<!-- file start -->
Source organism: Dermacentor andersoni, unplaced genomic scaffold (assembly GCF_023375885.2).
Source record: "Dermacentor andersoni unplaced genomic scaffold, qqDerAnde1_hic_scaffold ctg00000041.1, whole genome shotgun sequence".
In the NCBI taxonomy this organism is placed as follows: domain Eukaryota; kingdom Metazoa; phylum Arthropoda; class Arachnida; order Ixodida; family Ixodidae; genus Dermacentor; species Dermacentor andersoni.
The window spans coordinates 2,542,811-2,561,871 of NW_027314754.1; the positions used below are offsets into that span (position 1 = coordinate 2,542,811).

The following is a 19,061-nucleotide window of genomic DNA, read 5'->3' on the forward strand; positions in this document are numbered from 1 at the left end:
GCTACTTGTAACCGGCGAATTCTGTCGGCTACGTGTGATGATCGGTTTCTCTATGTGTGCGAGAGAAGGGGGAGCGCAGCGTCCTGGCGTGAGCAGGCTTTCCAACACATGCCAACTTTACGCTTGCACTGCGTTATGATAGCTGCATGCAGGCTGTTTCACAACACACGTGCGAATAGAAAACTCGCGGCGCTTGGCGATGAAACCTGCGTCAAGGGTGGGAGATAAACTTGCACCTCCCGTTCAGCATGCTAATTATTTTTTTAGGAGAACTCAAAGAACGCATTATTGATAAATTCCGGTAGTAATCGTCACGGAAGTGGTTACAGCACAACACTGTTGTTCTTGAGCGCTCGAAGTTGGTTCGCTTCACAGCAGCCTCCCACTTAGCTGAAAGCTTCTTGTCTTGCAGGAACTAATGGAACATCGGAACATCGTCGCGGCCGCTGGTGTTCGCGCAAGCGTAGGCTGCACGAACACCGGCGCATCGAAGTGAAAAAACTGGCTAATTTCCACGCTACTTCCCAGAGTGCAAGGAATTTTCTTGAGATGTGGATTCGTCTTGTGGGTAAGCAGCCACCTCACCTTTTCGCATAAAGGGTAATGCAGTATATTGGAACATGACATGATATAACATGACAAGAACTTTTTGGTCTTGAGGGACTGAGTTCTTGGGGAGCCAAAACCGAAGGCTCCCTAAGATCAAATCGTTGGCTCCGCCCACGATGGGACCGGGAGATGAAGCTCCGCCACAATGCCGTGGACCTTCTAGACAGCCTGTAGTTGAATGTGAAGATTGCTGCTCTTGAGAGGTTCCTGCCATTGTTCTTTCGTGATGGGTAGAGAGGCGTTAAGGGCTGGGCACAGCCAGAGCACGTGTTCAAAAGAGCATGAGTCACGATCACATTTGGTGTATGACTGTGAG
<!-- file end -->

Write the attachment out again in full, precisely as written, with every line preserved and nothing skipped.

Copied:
Source organism: Dermacentor andersoni, unplaced genomic scaffold (assembly GCF_023375885.2).
Source record: "Dermacentor andersoni unplaced genomic scaffold, qqDerAnde1_hic_scaffold ctg00000041.1, whole genome shotgun sequence".
In the NCBI taxonomy this organism is placed as follows: domain Eukaryota; kingdom Metazoa; phylum Arthropoda; class Arachnida; order Ixodida; family Ixodidae; genus Dermacentor; species Dermacentor andersoni.
The window spans coordinates 2,542,811-2,561,871 of NW_027314754.1; the positions used below are offsets into that span (position 1 = coordinate 2,542,811).

The following is a 19,061-nucleotide window of genomic DNA, read 5'->3' on the forward strand; positions in this document are numbered from 1 at the left end:
GCTACTTGTAACCGGCGAATTCTGTCGGCTACGTGTGATGATCGGTTTCTCTATGTGTGCGAGAGAAGGGGGAGCGCAGCGTCCTGGCGTGAGCAGGCTTTCCAACACATGCCAACTTTACGCTTGCACTGCGTTATGATAGCTGCATGCAGGCTGTTTCACAACACACGTGCGAATAGAAAACTCGCGGCGCTTGGCGATGAAACCTGCGTCAAGGGTGGGAGATAAACTTGCACCTCCCGTTCAGCATGCTAATTATTTTTTTAGGAGAACTCAAAGAACGCATTATTGATAAATTCCGGTAGTAATCGTCACGGAAGTGGTTACAGCACAACACTGTTGTTCTTGAGCGCTCGAAGTTGGTTCGCTTCACAGCAGCCTCCCACTTAGCTGAAAGCTTCTTGTCTTGCAGGAACTAATGGAACATCGGAACATCGTCGCGGCCGCTGGTGTTCGCGCAAGCGTAGGCTGCACGAACACCGGCGCATCGAAGTGAAAAAACTGGCTAATTTCCACGCTACTTCCCAGAGTGCAAGGAATTTTCTTGAGATGTGGATTCGTCTTGTGGGTAAGCAGCCACCTCACCTTTTCGCATAAAGGGTAATGCAGTATATTGGAACATGACATGATATAACATGACAAGAACTTTTTGGTCTTGAGGGACTGAGTTCTTGGGGAGCCAAAACCGAAGGCTCCCTAAGATCAAATCGTTGGCTCCGCCCACGATGGGACCGGGAGATGAAGCTCCGCCACAATGCCGTGGACCTTCTAGACAGCCTGTAGTTGAATGTGAAGATTGCTGCTCTTGAGAGGTTCCTGCCATTGTTCTTTCGTGATGGGTAGAGAGGCGTTAAGGGCTGGGCACAGCCAGAGCACGTGTTCAAAAGAGCATGAGTCACGATCACATTTGGTGTATGACTGTGAG